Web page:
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Minestrone Soup

 

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Minestrone Soup
 

 

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Recipe

Minestrone Soup

This soups is so quick and easy I love it anytime. The best part of this soup is cutting the broccoli and cauliflower really small, it is a little more work, but so worth it.

Times

  • Prep Time : 15 minutes min
  • Cook Time : 45 minutes min
  • Ready Time : 1 hour

Servings

8

Ingredients

  • 2 tablespoons olive oil
  • 3 tablespoons chopped garlic
  • 1 cup diced carrots
  • 1 cup diced onions
  • Salt and pepper to taste
  • 1 pinch dried oregano
  • 1 cup tomato paste
  • 8 cups water or stock of choice
  • 3/4 cup broccoli florets, chopped small
  • 3/4 cup cauliflower florets, chopped small
  • 1 can cannellini beans
  • 1/2 cup diced zucchini
  • 1/2 cup uncooked tubettini pasta

Directions

1 Heat the olive oil in a soup pot over medium heat. Add the garlic and saute until it turns brown, about 11/2 minutes. Add the carrots and onions and saute until the onion is glazed, about 4 minutes. Add the salt, pepper and oregnao and tomato paste.
2 Add the water or stock and bring to a boil, simmer for 20 minutes.
3 Add the broccoli, cauliflower, cannellini beans and zucchini. Simmer for 10 minutes. Add the pasta and cook for another 15 minutes.

 

Tags

About Tamar Genger MA, RD

avatar

Tamar lives in New York and is the mother of three amazing children, a Registered Dietitian, professor of Nutrition, and as you can probably guess, a foodie! Tamar loves to travel with her family and visits kosher restaurants wherever she goes. Although she loves the sights, she spends more time talking about the restaurants and food she ate! As a mom and a nutritionist, Tamar tries to balance her passion for healthy cooking with her insatiable desire for chocolate!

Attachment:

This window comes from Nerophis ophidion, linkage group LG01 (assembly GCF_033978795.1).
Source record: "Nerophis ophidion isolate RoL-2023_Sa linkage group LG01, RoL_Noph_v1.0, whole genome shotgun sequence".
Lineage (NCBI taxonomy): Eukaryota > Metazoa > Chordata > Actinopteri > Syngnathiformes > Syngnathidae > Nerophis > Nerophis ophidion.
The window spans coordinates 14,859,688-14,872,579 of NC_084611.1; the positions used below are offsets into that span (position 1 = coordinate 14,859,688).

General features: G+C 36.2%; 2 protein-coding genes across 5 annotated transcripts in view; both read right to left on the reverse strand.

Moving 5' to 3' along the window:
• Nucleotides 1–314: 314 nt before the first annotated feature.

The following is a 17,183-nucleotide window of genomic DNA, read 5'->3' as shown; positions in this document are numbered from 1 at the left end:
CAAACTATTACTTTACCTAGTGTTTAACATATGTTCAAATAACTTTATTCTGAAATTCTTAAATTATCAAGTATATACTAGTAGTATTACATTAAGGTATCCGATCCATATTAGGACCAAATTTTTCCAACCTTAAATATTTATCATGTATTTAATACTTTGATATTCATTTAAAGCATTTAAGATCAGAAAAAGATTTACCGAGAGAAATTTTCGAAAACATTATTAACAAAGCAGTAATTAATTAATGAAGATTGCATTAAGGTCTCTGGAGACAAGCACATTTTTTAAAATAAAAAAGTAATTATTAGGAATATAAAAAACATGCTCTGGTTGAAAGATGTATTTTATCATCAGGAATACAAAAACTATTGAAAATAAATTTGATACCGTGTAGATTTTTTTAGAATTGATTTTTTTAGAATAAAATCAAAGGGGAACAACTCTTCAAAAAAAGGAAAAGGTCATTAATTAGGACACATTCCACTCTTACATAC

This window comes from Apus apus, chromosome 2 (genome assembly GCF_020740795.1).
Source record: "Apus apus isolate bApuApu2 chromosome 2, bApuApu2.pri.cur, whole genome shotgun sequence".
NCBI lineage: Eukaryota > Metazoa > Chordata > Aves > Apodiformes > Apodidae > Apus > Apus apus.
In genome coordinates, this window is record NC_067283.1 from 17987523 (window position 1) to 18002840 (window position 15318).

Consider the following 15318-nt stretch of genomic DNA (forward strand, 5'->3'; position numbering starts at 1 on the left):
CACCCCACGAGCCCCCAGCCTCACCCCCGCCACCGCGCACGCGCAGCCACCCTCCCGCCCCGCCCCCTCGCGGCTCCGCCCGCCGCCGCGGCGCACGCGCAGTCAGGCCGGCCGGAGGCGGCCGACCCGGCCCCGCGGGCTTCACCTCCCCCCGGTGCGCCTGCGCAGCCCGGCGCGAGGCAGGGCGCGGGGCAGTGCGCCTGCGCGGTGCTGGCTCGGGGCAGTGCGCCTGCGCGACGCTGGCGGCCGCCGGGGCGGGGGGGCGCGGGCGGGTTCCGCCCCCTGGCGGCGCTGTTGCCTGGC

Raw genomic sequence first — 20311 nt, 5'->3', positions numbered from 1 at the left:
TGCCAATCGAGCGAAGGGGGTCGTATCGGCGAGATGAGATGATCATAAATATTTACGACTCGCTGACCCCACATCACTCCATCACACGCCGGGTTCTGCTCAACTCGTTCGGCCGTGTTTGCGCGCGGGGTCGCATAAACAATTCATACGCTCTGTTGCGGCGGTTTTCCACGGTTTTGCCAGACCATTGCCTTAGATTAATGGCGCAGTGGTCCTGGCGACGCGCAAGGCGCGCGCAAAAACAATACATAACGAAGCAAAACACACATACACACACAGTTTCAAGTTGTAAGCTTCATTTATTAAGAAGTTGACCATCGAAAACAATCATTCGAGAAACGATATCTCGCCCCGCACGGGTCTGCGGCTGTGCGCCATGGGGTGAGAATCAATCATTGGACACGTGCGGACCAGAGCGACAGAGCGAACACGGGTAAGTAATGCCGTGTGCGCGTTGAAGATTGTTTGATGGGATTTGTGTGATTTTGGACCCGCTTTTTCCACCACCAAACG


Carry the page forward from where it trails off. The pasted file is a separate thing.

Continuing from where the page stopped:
comments

 

4 Responses to Minestrone Soup

  1. avatar says: fanwick

    Tasteless, first recipe from your site that my family disliked.

    • That is so strange, I just made it again last night, the only addition is I liked to sprinkle some Parmesan cheese on top, but we all loved it, I am looking forward to leftovers for lunch.

  2. One of the things I learned early on as a home cook is to taste while cooking. So if something seems in need of seasoning, I add more. I make so many different versions of minestrone soup — usually add lots more herbs and usually fresh ones, but everyone’s taste buds are different, so recipes that are as flexible as soup have to be seasoned with flexibility, don’t you think?

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